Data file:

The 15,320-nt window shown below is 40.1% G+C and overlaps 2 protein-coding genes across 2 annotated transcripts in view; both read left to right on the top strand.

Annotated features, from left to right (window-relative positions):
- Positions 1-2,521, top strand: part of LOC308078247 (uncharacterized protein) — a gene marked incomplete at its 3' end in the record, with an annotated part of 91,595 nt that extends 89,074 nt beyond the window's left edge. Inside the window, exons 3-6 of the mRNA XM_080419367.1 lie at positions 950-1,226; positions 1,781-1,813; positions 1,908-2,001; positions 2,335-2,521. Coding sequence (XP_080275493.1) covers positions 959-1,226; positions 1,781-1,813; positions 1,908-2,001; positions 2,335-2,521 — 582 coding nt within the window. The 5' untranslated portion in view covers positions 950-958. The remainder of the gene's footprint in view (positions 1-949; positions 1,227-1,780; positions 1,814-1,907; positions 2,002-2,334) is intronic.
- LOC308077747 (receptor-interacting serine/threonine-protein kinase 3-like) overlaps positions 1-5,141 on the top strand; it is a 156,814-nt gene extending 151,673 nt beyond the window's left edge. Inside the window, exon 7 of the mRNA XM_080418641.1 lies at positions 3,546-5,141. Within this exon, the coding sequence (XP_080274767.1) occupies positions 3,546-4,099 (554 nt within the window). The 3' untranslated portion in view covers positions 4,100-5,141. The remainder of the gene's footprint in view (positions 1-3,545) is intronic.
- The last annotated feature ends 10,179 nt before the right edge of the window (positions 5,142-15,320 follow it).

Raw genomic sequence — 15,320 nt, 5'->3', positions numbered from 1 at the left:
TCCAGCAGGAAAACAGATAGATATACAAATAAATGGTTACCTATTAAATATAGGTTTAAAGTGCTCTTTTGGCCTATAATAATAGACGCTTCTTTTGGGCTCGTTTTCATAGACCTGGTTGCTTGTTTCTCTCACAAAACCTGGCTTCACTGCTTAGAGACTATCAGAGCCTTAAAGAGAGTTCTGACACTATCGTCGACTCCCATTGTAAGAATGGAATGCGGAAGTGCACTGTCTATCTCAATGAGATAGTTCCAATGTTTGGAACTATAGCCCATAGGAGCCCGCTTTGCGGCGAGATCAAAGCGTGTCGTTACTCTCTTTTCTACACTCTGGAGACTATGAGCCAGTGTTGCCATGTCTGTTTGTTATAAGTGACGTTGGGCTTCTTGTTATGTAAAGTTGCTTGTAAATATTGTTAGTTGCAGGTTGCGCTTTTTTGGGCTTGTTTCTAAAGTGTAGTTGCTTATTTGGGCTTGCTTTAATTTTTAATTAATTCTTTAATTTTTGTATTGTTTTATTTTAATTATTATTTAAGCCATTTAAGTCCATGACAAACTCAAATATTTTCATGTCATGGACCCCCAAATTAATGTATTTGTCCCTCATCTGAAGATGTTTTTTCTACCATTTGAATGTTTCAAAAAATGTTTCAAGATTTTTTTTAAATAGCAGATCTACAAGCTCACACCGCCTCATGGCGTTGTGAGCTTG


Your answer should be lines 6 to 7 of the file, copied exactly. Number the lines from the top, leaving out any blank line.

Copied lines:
Raw genomic sequence — 15,320 nt, 5'->3', positions numbered from 1 at the left:
TCCAGCAGGAAAACAGATAGATATACAAATAAATGGTTACCTATTAAATATAGGTTTAAAGTGCTCTTTTGGCCTATAATAATAGACGCTTCTTTTGGGCTCGTTTTCATAGACCTGGTTGCTTGTTTCTCTCACAAAACCTGGCTTCACTGCTTAGAGACTATCAGAGCCTTAAAGAGAGTTCTGACACTATCGTCGACTCCCATTGTAAGAATGGAATGCGGAAGTGCACTGTCTATCTCAATGAGATAGTTCCAATGTTTGGAACTATAGCCCATAGGAGCCCGCTTTGCGGCGAGATCAAAGCGTGTCGTTACTCTCTTTTCTACACTCTGGAGACTATGAGCCAGTGTTGCCATGTCTGTTTGTTATAAGTGACGTTGGGCTTCTTGTTATGTAAAGTTGCTTGTAAATATTGTTAGTTGCAGGTTGCGCTTTTTTGGGCTTGTTTCTAAAGTGTAGTTGCTTATTTGGGCTTGCTTTAATTTTTAATTAATTCTTTAATTTTTGTATTGTTTTATTTTAATTATTATTTAAGCCATTTAAGTCCATGACAAACTCAAATATTTTCATGTCATGGACCCCCAAATTAATGTATTTGTCCCTCATCTGAAGATGTTTTTTCTACCATTTGAATGTTTCAAAAAATGTTTCAAGATTTTTTTTAAATAGCAGATCTACAAGCTCACACCGCCTCATGGCGTTGTGAGCTTG